BOSTON — Gov. Charlie Baker said Monday his administration would be making $130 million in additional funding available by the end of the week for nursing homes to pay for additional staff, cleaning and personal protective equipment.
Baker said long-term care facilities, including the state’s 386 nursing homes, have “unfortunately evolved into a national hot spot,” with 10,031 confirmed cases of COVID-19 and more than half of the state’s deaths from the disease.
The governor also said the state was assembling a team of 120 nurses to deploy to facilities in emergency situations, and would be auditing long-term care facilities for compliance with a new set of care criteria including mandatory testing of staff and residents, a 28-point infectious disease check-list and adherence to protective equipment requirements.
The governor’s press briefing was the first since Saturday, and came a week before his executive order to close all nonessential businesses during the public health emergency is scheduled to expire on Monday.
Baker said he would have more to say about business closures and plans to reopen the economy later this week, but described Massachusetts as “still in the surge and very much in the fight,” contrasting conditions here with some other states.
The governor did say he believed Massachusetts had been successful in “flattening the curve,” but the number of new cases and hospitalizations, he said, have plateaued and “the trend data remains reasonably high.”
Issues at three Lowell area nursing homes have been well documented.
At Life Care Center of Nashoba Valley in Littleton, a nurse, Maria Krier, died of COVID-19 after blowing the whistle on an outbreak at the facility, lacking protections for employees working with patients and lacking communication from management.
The facility’s handling of the outbreak prompted local officials to issue a statement in early April saying Life Care failed to comply with “lawful and appropriate” instructions from the Board of Health after a patient and staff member tested positive for the virus. State officials have also called for more transparency from the facility, and on April 3 the National Guard became involved in testing all nursing home residents.
On Friday, Life Care Center reported a total of 16 residents have died of the virus and 78 have tested positive. Among the employees at Life Care, 17 have tested positive and another 17 employees have not been tested but are showing symptoms.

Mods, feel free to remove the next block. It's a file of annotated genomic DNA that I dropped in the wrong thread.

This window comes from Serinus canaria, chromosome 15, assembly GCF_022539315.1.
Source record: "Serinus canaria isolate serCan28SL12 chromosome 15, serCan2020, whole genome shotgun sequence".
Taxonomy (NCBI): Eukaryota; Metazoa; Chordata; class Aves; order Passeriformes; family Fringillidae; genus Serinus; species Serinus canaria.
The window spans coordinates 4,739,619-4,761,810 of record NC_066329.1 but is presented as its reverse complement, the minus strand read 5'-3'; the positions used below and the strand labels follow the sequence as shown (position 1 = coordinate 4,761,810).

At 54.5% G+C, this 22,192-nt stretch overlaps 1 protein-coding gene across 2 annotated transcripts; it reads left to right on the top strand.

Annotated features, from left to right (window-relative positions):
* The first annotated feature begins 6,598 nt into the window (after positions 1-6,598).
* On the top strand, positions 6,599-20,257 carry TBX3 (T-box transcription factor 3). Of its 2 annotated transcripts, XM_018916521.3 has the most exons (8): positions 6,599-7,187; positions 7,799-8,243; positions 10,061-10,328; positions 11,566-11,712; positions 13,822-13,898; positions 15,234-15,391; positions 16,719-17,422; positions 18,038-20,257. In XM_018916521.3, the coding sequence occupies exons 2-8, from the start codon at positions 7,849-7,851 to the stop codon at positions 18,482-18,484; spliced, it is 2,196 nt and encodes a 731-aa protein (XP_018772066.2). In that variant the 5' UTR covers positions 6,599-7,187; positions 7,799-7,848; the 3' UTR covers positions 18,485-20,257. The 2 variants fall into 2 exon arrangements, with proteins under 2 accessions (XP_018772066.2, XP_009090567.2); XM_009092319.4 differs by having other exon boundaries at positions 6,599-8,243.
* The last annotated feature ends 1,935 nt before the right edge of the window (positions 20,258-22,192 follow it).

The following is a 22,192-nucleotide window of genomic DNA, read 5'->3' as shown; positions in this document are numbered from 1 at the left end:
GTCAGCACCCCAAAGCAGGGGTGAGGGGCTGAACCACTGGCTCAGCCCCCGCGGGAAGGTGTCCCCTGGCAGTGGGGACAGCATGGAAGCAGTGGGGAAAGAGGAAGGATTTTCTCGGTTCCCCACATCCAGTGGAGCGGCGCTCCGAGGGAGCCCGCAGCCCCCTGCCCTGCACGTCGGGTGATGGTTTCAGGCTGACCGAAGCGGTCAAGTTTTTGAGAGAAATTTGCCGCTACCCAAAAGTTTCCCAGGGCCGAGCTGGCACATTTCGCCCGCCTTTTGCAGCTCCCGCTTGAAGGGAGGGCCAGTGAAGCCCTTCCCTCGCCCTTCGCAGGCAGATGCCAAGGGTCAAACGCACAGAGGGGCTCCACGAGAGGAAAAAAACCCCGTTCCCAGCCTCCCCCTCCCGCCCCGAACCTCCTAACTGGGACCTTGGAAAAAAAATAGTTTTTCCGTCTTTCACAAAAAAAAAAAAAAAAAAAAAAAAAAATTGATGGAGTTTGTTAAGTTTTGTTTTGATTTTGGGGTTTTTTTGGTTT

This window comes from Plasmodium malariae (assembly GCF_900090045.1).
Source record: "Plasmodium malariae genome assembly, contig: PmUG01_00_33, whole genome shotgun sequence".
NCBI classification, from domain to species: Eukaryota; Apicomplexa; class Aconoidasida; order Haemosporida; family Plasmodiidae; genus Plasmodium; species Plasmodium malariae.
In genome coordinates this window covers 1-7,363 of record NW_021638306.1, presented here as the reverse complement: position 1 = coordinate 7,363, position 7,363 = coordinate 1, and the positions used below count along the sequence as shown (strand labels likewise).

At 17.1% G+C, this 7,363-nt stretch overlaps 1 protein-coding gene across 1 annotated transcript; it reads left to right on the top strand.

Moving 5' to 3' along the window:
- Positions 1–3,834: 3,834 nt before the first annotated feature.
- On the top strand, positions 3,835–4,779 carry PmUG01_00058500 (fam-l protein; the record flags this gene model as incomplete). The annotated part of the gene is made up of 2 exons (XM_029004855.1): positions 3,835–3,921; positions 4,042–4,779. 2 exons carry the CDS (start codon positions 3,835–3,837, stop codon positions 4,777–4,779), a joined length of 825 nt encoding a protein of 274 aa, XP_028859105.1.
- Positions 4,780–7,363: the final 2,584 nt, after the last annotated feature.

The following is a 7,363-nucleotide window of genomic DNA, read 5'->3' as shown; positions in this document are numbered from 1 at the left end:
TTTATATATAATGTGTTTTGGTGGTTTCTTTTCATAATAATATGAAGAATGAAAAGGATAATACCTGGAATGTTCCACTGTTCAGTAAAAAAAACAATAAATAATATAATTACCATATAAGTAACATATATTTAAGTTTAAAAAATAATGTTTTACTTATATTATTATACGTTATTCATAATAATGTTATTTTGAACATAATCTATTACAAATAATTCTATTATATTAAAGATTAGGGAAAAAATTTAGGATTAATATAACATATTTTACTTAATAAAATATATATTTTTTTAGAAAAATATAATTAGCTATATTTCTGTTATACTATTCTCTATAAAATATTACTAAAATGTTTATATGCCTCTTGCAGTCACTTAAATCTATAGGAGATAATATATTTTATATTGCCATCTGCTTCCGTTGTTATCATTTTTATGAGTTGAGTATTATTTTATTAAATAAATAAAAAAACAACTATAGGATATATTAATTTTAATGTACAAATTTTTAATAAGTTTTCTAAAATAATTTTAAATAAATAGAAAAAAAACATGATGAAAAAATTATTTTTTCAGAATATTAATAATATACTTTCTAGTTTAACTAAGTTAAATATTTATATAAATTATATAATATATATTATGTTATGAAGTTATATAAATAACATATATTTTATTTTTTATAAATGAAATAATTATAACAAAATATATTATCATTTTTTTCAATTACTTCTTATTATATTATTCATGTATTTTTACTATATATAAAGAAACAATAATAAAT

Just days after the National Guard deployed to Littleton, it was deployed to Palm Center, a Chelmsford nursing home.
Requests from staff and discussion among Chelmsford leaders, facility administrators and the Department of Public Health prompted the decision to bring in the National Guard, as the Sun previously reported.
On April 7, a spokesperson for the facility’s parent company Genesis HealthCare, told the Sun 17 residents and nine employees at the facility have tested positive for COVID-19, while two residents have died. The spokesperson also said Palm Center has visitation restrictions in place, has been following state and federal guidelines and implemented enhanced employee and patient screenings beginning in early March.
AdviniaCare at Wilmington has also struggled with an outbreak. At the end of March the skilled nursing facility announced it intended to convert to a dedicated COVID-19 facility, but those plans were stalled after a majority of its residents tested positive for COVID-19.
As the number of positive cases and deaths rose, town officials turned to the state to ask for help.
Last week, Wilmington Fire Chief and Emergency Management Director William Cavanaugh said communication from the facility has improved, and state and local officials are “happy with how things are progressing there.”
In light of the outbreak, AdviniaCare has altered its plans and created a dedicated COVID-19 care unit instead of converting the entire facility to COVID-19 care. The unit accepted its first patient from Massachusetts General Hospital on Thursday.
On Friday, the Wilmington Health Department confirmed there were 22 active positive COVID-19 cases at the facility, there have been 36 deaths and 47 recoveries.